The current global outbreak of the COVID-19 virus has left the world reeling, with severe ramifications on both an economical and personal level. Unfortunately, in a world of diverse organisations from public to private sectors, the ripple effect is and will continue to be felt for some time to come. Before this outbreak many organisations were in the process of adapting their security to that of touchless devices but were faced with data collection privacy impacts. Now, as it happens, touchless is the best and only option to combat the issues of hygiene and avoid contamination.
In fact, the decision to stop using shared biometric readers, has been in line with the advice supplied by the health organisations and witnessed in other countries, where many government establishments have opted to abandon fingerprint authentication in an effort to stop the spread of the virus. The limiting or removal of the biometric system which requires contact, due to this pandemic, has increased the exposure of organisations and introduced further potential security breaches for individuals falsifying identification to pass through restricted areas. The use of touchless biometric devices is the way of the future but now it is a necessity to not only keep organisations and personnel secure, but to also maintain the highest level of hygiene and eliminate any concerns from individuals using the device.
Traditional biometrics require an individual to make physical contact with the device, increasing the risks of contamination and aiding in the distribution of potentially harmful germs. As we have been witnessing in the past few months, simple gestures like a hand shake or holding the same door handle as someone else can lead to catastrophic consequences when allowed to occur.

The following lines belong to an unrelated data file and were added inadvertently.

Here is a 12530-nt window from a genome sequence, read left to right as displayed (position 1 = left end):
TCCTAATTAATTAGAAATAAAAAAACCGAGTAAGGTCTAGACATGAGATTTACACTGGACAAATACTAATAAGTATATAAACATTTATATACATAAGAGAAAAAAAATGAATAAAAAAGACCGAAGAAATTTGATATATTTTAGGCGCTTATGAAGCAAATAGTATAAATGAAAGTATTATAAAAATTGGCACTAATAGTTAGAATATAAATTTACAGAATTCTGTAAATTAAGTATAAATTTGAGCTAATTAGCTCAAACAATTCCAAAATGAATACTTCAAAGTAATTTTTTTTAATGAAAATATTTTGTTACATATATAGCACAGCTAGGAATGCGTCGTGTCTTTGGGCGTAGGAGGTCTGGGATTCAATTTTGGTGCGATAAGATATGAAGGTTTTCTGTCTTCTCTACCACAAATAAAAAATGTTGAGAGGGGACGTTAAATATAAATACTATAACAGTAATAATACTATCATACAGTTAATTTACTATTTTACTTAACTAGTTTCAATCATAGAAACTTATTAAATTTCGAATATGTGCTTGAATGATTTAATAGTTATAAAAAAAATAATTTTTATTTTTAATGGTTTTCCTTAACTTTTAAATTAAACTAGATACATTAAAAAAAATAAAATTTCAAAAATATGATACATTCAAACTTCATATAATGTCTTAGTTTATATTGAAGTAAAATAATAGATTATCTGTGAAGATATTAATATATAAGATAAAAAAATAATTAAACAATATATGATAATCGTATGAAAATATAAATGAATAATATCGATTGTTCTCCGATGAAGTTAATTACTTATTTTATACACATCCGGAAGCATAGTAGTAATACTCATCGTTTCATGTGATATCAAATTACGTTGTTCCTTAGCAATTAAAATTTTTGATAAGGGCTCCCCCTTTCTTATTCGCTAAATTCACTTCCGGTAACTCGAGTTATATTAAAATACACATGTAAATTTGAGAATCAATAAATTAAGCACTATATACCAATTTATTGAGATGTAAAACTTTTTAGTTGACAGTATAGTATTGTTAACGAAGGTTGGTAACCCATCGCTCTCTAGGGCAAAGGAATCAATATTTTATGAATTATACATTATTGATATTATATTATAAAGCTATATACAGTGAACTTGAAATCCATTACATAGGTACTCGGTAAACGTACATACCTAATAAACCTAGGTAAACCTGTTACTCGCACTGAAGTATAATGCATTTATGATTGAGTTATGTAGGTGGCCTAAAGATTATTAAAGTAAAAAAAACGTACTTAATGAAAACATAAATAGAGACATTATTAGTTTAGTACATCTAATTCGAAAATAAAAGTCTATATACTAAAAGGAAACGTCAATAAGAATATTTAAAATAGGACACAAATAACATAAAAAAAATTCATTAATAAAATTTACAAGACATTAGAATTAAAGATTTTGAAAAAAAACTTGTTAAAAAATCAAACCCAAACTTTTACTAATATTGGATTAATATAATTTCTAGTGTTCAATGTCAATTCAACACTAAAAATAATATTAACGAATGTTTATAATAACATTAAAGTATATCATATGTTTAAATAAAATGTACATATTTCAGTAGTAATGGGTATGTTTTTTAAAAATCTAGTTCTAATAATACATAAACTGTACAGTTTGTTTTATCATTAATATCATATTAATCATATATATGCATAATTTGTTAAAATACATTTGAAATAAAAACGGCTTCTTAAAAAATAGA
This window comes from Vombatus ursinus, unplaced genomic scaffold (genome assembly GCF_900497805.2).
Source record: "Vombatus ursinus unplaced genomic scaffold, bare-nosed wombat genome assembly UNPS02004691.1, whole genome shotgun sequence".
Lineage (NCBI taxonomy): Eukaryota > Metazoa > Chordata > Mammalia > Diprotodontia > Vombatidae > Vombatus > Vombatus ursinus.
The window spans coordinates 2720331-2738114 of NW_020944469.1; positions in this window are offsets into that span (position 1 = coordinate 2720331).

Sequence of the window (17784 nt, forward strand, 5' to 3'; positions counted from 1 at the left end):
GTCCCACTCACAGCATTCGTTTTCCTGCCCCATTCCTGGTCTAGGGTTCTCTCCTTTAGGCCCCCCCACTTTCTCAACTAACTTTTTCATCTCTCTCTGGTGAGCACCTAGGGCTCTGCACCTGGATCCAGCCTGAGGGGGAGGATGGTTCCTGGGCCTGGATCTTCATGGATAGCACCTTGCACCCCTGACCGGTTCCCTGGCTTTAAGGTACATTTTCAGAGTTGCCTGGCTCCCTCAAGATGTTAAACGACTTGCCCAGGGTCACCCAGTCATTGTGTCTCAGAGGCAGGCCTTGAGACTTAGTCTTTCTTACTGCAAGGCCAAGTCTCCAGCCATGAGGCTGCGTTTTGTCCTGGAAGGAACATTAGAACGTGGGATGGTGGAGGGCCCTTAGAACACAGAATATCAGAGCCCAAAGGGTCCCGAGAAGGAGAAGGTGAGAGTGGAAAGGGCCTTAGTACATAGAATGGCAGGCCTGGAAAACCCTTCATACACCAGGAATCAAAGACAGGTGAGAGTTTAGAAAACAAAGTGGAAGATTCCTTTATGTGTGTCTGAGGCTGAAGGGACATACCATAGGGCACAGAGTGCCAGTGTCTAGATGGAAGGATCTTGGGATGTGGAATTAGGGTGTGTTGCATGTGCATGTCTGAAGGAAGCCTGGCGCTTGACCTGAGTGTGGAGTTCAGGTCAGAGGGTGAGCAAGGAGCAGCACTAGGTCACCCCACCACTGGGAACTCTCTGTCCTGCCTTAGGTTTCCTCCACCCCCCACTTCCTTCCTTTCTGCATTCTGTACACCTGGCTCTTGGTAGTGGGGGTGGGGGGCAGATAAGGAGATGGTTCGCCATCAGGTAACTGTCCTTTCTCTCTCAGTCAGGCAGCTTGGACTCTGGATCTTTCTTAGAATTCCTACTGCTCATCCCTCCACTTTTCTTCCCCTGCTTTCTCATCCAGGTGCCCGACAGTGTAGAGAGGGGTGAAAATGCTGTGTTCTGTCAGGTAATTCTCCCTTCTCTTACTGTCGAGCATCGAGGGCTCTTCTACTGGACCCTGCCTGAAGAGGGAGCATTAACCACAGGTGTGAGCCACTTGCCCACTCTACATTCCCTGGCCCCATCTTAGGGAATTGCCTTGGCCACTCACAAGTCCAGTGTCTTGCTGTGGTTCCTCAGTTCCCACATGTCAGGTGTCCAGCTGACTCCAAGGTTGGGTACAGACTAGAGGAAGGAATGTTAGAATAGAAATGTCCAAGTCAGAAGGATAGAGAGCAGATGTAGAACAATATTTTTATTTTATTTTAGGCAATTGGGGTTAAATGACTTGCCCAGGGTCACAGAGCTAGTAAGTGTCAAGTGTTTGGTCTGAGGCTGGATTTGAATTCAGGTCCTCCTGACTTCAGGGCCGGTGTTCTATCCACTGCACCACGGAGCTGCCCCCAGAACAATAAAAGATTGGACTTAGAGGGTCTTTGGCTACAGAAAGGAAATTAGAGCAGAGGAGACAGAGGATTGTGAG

Contactless biometrics are not only less intrusive than the traditional devices but, they also sustain the ability to gather biometric samples without jeopardising the individual or the security standard required. Introducing a touchless device enables the peace of mind some may have regarding the cleanliness of the device and ensures the sterile space for such contact to be made without any actual physical interaction. The use of the contactless fingerprint device, Iris devices and facial recognition at a distance provides a more pleasant experience for the end user.
The current situation the entire world finds itself in with Covid-19, has also brought to light the very need for a large-scale technology transition into more hygienic and sterile security systems and encouraged more organisations to adopt contactless biometrics not only for the safety and security of themselves but also for the health and wellbeing of all involved.
Furthermore, removing the physical contact with devices also reduces the amount of maintenance required. Perhaps the biggest impact is seen with contactless fingerprint. Glass platens as found on traditional devices, can take a beating over time. As a result, they require ongoing cleaning and replacement of protective silicon pads or possibly even the entire device.
Contactless technology allows longer run times with less cleaning and fewer consumables necessary to support ongoing system availability.